The persecution and systematic murder of the Jews throughout Europe and beyond during the National Socialist regime in Germany (1933–45) – now known as the Holocaust or Shoah – is a turning point in history in many ways and has aptly been called a crisis of civilization. More than seven decades after the end of the Second World War, study and reflection on this unprecedented crime is still a vital issue for historical learning in Europe and worldwide. This is why we devote the 5th issue of Remembrance and Solidarity Studies to Holocaust history and remembrance.
The newest issue of Remembrance and Solidarity Studies in 20th- Century European History is available online
The 4th issue – entitled “The memory of economic crisis” – focuses on depressions, recessions, shortages, and hyperinflation. These topics are not often a subject of memory studies, however memories of war and revolution often center on the economic experience of these events.
Therefore, scholars look among others into Living in Warsaw under Hyperinflation in 1923 (by Izabela Mrzygłód), Parallels of Economic Business Cycles in Slovakia (by Ľudovít Hallon), Public Transportation in Budapest in 1945-46 (by Zsuzsa Frisnyák) and discuss The Possibility of Remembering Economic Crisis (by Łukasz Mańczyk).
The special issue of Remembrance and Solidarity. Studies in 20th Century European History has just been published online. This issue is entirely devoted to the changes of 1989 and their legacy.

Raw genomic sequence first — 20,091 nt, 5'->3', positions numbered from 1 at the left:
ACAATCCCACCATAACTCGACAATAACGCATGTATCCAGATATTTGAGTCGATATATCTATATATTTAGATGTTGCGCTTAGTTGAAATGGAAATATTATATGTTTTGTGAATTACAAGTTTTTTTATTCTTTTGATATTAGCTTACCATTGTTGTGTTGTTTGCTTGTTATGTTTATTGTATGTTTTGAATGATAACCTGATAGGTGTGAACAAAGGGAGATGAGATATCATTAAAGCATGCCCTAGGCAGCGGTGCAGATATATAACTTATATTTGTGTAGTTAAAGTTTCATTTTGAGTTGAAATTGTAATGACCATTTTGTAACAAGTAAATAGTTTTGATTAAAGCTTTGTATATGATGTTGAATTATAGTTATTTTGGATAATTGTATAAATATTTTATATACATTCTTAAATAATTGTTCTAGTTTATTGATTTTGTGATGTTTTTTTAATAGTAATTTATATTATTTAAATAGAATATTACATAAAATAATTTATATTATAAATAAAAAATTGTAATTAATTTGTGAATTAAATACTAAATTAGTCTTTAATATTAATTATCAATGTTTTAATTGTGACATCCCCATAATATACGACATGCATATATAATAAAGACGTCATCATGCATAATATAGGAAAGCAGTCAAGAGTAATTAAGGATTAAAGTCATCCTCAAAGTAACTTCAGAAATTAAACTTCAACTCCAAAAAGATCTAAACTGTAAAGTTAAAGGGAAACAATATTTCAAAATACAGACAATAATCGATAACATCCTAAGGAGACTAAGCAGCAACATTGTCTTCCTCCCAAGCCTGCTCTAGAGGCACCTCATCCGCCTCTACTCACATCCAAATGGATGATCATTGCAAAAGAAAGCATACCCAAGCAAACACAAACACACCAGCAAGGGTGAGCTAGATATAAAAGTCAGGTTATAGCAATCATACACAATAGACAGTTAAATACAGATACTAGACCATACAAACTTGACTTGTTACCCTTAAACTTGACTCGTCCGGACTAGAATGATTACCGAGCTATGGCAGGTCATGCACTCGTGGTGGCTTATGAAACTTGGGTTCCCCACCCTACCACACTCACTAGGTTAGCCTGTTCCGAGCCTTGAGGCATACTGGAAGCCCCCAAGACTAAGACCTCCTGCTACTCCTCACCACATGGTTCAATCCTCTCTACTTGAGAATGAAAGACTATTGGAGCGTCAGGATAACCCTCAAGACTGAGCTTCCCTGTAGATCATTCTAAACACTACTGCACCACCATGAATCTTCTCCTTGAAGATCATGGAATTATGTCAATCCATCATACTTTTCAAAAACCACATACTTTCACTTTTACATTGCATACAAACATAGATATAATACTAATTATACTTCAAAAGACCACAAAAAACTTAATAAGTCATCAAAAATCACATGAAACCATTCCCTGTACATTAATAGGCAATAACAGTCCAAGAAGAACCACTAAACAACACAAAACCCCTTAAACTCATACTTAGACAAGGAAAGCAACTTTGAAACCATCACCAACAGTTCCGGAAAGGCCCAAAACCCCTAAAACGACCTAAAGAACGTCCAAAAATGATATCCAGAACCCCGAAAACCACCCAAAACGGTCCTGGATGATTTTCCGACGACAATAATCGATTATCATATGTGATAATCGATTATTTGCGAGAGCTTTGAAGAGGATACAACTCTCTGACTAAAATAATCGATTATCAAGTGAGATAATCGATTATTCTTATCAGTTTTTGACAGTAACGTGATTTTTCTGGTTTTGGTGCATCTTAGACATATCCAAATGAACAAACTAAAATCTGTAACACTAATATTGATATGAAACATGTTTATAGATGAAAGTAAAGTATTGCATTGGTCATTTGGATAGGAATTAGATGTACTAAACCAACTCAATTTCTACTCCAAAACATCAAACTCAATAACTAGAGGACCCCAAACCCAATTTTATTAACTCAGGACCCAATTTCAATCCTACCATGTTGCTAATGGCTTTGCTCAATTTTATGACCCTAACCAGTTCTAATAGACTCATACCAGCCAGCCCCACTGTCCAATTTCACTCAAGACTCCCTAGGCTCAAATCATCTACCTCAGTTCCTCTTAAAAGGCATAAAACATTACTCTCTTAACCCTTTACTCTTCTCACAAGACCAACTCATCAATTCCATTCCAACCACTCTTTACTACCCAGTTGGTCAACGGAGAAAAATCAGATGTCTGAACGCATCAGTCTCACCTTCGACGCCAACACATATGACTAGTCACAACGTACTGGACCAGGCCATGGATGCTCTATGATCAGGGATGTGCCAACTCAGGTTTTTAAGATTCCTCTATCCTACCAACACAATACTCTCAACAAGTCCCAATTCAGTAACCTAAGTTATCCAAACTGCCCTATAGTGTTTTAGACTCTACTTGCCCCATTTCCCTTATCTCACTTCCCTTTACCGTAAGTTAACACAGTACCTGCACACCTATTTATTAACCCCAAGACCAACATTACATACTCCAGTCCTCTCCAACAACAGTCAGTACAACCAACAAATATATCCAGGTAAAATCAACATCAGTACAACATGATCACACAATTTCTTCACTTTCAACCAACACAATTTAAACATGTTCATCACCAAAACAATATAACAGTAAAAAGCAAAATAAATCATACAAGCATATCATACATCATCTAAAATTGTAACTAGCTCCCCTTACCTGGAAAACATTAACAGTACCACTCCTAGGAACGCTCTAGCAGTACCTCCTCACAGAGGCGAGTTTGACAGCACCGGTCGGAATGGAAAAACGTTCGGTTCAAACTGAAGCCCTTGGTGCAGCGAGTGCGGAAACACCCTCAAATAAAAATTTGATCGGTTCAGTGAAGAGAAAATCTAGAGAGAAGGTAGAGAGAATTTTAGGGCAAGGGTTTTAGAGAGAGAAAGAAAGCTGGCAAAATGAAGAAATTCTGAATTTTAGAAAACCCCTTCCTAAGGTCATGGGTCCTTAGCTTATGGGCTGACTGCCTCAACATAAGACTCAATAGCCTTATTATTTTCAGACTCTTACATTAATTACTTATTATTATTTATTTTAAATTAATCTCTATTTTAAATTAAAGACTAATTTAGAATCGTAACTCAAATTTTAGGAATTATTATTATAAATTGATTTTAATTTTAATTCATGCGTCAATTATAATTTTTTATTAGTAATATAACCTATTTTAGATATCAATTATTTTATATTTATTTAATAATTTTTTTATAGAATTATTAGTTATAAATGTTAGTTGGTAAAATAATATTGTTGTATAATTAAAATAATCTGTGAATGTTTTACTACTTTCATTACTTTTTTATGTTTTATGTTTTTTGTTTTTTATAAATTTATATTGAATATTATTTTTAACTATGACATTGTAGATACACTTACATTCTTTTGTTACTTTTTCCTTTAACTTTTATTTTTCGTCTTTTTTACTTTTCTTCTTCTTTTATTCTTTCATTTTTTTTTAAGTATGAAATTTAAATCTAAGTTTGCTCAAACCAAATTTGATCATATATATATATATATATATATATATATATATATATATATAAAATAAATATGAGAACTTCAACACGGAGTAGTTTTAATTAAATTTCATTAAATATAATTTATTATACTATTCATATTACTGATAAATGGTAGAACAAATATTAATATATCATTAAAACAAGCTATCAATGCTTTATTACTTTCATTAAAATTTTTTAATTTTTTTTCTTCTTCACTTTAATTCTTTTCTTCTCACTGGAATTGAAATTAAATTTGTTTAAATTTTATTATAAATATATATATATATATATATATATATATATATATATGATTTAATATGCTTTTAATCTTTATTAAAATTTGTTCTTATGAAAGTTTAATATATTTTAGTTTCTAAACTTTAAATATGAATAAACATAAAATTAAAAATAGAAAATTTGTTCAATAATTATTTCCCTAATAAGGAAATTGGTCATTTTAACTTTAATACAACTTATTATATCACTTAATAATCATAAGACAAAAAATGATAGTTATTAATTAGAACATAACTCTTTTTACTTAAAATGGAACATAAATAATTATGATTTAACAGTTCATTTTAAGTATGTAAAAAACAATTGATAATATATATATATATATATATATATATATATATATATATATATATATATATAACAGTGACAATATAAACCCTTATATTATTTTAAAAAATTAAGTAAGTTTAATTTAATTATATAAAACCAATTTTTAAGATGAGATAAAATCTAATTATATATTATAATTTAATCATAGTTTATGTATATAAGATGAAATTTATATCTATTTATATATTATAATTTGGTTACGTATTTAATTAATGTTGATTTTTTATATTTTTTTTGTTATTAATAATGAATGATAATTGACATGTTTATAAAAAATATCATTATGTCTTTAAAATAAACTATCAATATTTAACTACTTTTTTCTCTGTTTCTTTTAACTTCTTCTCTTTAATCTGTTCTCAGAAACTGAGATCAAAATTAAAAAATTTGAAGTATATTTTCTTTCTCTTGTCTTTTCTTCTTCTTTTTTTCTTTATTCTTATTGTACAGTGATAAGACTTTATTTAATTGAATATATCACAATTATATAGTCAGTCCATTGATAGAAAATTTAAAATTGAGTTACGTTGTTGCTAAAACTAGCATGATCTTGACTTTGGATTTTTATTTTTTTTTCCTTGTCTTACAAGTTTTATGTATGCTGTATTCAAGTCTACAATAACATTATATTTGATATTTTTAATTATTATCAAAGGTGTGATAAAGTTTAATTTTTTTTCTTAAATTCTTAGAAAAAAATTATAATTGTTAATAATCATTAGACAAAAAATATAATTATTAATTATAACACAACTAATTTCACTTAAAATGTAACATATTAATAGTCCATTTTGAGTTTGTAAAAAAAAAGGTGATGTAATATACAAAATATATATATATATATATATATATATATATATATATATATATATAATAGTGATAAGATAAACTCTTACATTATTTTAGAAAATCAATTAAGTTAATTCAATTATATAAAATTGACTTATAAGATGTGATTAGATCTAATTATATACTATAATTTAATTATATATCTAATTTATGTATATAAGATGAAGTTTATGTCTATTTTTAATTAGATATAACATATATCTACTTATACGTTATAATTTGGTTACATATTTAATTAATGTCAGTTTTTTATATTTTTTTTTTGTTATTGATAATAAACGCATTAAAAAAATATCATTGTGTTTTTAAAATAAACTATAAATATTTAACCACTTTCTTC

Seven decades following the end of World War II and the liberation of the concentration camps, the unprecedented persecution and comprehensive murder campaign of the Jews is a central and challenging point of reflection and coping in the memoryof European history.
The Remembrance and Solidarity Studies Editorial Board invites authors to participate with thematically relevant contributions – only unpublished articles, book reviews, or conference reports will be considered.
As there are several periodicals entirely dedicated to Holocaust research, we intend to focus on issues that are relevant to our journal. As the Holocaust was a European-wide event, we welcome new research in varied disciplines that tackles this dimension, whether in real time or in post-1945 history and memory. Contributions can deal with the following aspects (though other aspects will be considered too):
1) Trans-national recurring characteristics of the persecution, whether on the national, regional and local level (actors, authorities, administrations and conditions);
2) Similarities and differences in the reaction and attitudes of non-Jewish society towards the persecution (offenders, volunteers, spectators, paid and non-paid rescuers);
3) Intellectual and social pioneers of the murder of the Jews, whether individuals or social movements;
4) Actions and survival strategies of Jews coping with the occupation and extermination policies, whether as individuals or in organized form;
5) The memory of and coping with the Holocaust in historiography and historical research, education, literature and the media before, during and after the Cold War; the competition and conflicts in Holocaust Remembrance in general and especially in Central and Eastern Europe;
6) The relevance of the Holocaust to other cases of genocide and to crimes against humanity, as well as evaluations of the discourse on the relationship between the Holocaust and Stalin's crimes.
Remembrance and Solidarity. Studies in 20th Century European History is a platform for exchange of views between researchers of the history of Central Europe. Texts published on the website will form the basis of scientific studies. The bulletin is addressed to the scientific community (academic staff, undergraduates, graduate students, etc.) as well as a broad group of history enthusiasts (teachers and other interested individuals).